In 1993, when NTR suffered a paralytic stroke, Lakshmi Parvathi took care of him even when his children apparently didn't. She sought strength from him. “Cloudy, dark and muggy days depress me. Once aaina [NTR] and I were sitting on the terrace of our home and I was dull. So he asked me what was wrong. When I told him about my mood he said 'arrey yaar main hoon naa' and then gathered me in a tight hug. I had never felt safer in my life. Darkness simply lifted away from my soul. After his death, unfortunately, it keeps showing its dark face,” she said.
Lakshmi Parvathi grew up idolising NTR. “I was fascinated with NTR since childhood,” she said. “I would watch his films and drool over his good looks. I even wrote a poem when I was in 9th class and it was all about love. I was invited to TANA [Telugu Association of North America] conference in 1985 and that is where I met P. Upendra, who was then in the Telugu Desam Party. I told him how much I adored NTR and asked him if he could arrange a meeting for me. Well, Upendra remembered and I received an award from NTR at the Andhra Pradesh Bhavan in Delhi. Just thinking of meeting my idol was enough to send me into a tizzy. After receiving the award, I touched his feet and tears rolled down my face. NTR placed his hands on my shoulders and wiped off my tears.”
Years later, Lakshmi Parvathi met NTR again during a TDP meeting. “He recognised me and called me by my name,” she said. “I asked him for an appointment, he said we could meet the next day. I told him that I wanted to write his biography and he was impressed with my literary abilities and he readily agreed. Whenever I visited Hyderabad during the weekend, I met him at his Abids residence and we would talk over lunch. His family was around him and they knew I was a big fan. NTR told everyone that I was a lecturer and was writing his biography.”
NTR invited her to spend more time with him and eventually they started living together. NTR's wife had died of cancer and he needed a companion. “I too had a lot of problems and so it was easy to share it with one another,” said Lakshmi Parvathi, who had separated from her husband, artiste Veeragandham Subba Rao, by then.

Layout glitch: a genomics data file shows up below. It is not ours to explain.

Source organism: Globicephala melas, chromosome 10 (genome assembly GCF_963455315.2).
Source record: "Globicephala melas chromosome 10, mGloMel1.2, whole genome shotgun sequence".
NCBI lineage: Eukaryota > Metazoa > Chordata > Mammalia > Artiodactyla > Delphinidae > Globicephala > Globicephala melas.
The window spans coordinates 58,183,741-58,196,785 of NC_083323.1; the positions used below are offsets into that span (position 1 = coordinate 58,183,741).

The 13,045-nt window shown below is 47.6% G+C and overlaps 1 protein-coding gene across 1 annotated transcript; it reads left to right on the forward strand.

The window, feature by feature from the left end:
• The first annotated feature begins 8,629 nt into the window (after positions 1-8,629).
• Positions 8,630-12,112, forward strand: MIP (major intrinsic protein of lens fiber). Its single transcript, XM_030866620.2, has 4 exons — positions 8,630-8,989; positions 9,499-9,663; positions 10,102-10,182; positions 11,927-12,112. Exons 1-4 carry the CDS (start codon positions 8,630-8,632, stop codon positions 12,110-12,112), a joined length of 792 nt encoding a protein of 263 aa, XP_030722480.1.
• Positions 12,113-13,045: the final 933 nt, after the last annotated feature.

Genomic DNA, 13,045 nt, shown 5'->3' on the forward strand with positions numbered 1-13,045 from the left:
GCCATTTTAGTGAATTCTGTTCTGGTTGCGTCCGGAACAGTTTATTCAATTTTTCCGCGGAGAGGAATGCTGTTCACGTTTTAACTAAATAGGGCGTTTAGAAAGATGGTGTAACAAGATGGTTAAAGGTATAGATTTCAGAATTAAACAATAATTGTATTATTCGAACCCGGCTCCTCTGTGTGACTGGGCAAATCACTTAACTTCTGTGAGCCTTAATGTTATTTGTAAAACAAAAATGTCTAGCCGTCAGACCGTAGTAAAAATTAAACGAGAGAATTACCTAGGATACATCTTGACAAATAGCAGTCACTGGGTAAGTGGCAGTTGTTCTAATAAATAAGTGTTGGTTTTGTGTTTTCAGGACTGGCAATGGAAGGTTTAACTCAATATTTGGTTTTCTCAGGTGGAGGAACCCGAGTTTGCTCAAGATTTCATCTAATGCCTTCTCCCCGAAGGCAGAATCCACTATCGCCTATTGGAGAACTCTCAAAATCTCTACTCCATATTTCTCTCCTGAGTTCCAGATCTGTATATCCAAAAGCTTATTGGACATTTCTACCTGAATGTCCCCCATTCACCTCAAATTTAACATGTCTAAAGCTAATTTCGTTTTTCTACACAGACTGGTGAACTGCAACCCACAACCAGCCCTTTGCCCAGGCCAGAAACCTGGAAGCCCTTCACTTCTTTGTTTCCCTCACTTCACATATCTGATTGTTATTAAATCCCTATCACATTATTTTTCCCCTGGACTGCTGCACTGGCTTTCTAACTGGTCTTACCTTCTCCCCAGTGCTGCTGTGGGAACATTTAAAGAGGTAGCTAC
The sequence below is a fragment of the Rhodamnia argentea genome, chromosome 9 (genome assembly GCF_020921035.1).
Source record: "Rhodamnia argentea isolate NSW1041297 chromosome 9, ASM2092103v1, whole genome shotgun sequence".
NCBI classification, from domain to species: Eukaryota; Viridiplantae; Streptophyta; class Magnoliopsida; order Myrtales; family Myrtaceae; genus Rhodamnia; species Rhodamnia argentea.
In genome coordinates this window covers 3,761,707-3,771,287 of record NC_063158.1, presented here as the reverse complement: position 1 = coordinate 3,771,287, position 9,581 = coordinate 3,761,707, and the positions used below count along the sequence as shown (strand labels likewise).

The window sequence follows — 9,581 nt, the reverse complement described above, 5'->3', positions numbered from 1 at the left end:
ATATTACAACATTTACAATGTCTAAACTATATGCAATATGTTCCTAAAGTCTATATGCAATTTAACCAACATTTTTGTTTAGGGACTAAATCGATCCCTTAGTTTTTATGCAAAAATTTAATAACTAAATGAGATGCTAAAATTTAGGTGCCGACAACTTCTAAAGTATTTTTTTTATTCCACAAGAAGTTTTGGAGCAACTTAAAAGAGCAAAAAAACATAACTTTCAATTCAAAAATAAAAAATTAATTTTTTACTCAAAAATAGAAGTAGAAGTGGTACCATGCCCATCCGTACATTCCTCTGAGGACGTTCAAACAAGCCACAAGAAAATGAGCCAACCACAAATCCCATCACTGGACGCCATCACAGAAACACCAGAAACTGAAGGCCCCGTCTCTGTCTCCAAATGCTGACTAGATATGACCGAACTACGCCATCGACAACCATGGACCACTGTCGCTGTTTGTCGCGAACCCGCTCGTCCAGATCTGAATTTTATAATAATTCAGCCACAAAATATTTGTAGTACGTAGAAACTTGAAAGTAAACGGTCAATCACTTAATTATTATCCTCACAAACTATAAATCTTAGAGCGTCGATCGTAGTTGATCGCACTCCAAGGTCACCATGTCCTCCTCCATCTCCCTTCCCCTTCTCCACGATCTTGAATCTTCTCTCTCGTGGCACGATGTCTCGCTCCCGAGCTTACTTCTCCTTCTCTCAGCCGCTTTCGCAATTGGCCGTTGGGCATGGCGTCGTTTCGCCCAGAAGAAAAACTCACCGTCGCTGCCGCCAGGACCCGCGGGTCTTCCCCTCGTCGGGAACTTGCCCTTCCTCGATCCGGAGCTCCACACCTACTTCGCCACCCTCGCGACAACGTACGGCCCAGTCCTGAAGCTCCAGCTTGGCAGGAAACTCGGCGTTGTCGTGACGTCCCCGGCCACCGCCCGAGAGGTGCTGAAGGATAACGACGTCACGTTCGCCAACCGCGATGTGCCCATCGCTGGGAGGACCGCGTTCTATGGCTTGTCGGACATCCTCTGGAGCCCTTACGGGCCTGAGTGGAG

One fine day NTR asked her to marry him. “I was shocked at one level and thrilled at another. I was in a quandary for I was not sure if the Hindu dharma allowed a second marriage,” said Lakshmi Parvathi. “So I told NTR that I needed time. He was really impressed and touched that I would take so much of trouble.”
They got married secretly in February 1992, after Lakshmi Parvathi's divorce came through. However, he died a lonely man. He never quite recovered from the shock of the betrayal. He died in January 1996, after a massive cardiac arrest. Eight years after his death, the two-volume biography was published. “After NTR's death, I stopped writing poetry," said Lakshmi Parvathi, who has written several books, including one on Buddhism.
NTR was a foodie and the story about him eating half a kilo of chicken every morning is legendary. Lakshmi Parvathi was never interested in cooking, but she learnt it for him. “I was interested in reading and philosophy, but because NTR loved his food, I learnt it especially for him,” she said. A vegetarian, Lakshmi Parvathi cooked traditional chicken curry the way NTR liked it. Now, she has lost interest in cooking again, she said. Her only agenda now is to create trouble for Naidu and make him pay for betraying the man who relied on him.